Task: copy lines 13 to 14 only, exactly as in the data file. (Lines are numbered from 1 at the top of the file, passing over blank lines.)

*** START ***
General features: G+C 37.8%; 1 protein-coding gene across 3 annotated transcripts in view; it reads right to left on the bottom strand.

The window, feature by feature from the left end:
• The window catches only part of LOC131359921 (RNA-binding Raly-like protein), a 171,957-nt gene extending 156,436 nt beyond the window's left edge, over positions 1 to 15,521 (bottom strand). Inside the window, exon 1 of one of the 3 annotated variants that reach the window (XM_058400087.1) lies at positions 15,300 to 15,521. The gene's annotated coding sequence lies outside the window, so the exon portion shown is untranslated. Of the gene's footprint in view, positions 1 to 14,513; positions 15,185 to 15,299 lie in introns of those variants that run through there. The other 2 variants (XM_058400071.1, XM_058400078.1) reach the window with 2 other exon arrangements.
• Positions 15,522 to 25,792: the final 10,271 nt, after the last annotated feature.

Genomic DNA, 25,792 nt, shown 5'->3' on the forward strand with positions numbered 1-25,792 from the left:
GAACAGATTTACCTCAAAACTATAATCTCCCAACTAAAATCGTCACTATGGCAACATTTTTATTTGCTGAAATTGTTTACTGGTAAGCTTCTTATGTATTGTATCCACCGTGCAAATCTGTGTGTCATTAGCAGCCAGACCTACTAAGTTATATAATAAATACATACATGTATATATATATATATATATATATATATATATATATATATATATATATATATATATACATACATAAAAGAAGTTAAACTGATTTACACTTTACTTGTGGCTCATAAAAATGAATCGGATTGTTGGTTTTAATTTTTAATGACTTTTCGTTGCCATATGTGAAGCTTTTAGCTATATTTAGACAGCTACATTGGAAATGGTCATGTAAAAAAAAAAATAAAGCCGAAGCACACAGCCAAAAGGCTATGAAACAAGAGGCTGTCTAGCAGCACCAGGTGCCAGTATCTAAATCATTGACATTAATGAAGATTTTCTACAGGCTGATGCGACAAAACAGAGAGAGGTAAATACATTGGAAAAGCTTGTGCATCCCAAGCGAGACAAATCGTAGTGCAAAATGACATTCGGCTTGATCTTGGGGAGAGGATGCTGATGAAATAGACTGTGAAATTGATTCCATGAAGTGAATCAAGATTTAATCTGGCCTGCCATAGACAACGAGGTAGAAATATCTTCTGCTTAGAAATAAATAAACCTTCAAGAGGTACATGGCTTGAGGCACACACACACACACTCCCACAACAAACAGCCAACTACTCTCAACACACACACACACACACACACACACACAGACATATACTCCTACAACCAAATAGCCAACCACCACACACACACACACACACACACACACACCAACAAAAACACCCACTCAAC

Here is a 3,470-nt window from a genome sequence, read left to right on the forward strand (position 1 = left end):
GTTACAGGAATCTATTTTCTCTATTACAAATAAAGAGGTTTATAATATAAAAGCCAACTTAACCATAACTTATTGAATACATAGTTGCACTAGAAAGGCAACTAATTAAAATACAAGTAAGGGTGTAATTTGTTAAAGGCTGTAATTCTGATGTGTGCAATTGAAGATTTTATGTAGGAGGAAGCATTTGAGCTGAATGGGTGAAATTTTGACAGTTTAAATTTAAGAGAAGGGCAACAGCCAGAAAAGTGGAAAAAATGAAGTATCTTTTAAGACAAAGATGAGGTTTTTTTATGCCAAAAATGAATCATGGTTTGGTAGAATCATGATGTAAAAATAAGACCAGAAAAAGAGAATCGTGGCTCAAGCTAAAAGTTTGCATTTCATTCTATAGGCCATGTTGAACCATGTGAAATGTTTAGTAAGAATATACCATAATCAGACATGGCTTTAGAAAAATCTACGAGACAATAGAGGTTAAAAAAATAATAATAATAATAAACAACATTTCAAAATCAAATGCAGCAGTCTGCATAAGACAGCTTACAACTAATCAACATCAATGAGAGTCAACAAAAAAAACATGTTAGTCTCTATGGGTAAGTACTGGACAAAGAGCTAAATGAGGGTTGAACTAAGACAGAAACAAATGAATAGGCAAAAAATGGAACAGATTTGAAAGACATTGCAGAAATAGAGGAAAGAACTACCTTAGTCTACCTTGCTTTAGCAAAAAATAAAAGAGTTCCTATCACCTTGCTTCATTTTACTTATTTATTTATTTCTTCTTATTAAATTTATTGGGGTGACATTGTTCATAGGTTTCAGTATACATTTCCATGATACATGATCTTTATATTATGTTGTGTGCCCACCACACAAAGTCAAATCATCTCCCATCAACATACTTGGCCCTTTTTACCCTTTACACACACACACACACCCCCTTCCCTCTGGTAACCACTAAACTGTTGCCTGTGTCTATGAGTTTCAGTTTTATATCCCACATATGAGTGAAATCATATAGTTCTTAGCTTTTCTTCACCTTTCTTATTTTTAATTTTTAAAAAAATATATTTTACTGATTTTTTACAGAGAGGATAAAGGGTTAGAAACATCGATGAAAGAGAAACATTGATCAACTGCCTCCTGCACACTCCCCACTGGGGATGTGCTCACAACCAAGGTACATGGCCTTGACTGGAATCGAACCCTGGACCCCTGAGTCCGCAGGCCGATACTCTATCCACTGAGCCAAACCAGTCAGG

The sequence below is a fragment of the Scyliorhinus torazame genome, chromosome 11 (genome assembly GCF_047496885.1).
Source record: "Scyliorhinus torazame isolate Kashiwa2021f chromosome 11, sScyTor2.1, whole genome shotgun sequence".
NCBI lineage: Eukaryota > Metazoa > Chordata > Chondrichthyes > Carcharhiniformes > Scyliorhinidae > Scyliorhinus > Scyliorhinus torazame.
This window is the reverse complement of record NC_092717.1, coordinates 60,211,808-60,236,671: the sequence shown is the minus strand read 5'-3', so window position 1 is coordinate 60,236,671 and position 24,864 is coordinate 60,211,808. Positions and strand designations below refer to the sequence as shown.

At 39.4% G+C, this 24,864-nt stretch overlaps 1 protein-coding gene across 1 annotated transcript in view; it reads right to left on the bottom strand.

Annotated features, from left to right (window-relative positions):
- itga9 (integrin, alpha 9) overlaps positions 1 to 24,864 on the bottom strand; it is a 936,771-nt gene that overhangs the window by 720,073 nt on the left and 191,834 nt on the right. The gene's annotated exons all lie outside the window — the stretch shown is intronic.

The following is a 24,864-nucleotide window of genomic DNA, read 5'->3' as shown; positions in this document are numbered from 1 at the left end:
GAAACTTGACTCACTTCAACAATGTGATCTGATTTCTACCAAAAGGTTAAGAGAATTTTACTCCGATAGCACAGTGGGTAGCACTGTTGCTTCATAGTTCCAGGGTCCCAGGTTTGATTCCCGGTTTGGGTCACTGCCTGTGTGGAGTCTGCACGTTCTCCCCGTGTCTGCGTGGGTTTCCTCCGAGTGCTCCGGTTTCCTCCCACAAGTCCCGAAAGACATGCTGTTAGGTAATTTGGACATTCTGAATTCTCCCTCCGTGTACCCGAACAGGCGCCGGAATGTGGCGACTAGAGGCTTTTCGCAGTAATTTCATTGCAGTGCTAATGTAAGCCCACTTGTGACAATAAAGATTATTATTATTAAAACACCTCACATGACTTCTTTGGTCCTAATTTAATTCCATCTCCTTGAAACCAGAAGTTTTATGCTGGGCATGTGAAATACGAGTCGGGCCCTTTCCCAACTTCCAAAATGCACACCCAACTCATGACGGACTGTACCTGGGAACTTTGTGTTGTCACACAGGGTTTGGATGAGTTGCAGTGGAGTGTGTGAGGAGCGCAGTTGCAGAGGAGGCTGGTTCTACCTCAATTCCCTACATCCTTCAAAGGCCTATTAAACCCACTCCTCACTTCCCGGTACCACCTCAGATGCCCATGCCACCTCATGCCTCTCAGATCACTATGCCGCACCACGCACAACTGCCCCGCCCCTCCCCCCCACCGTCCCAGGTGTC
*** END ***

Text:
At 39.4% G+C, this 24,864-nt stretch overlaps 1 protein-coding gene across 1 annotated transcript in view; it reads right to left on the bottom strand.

Annotated features, from left to right (window-relative positions):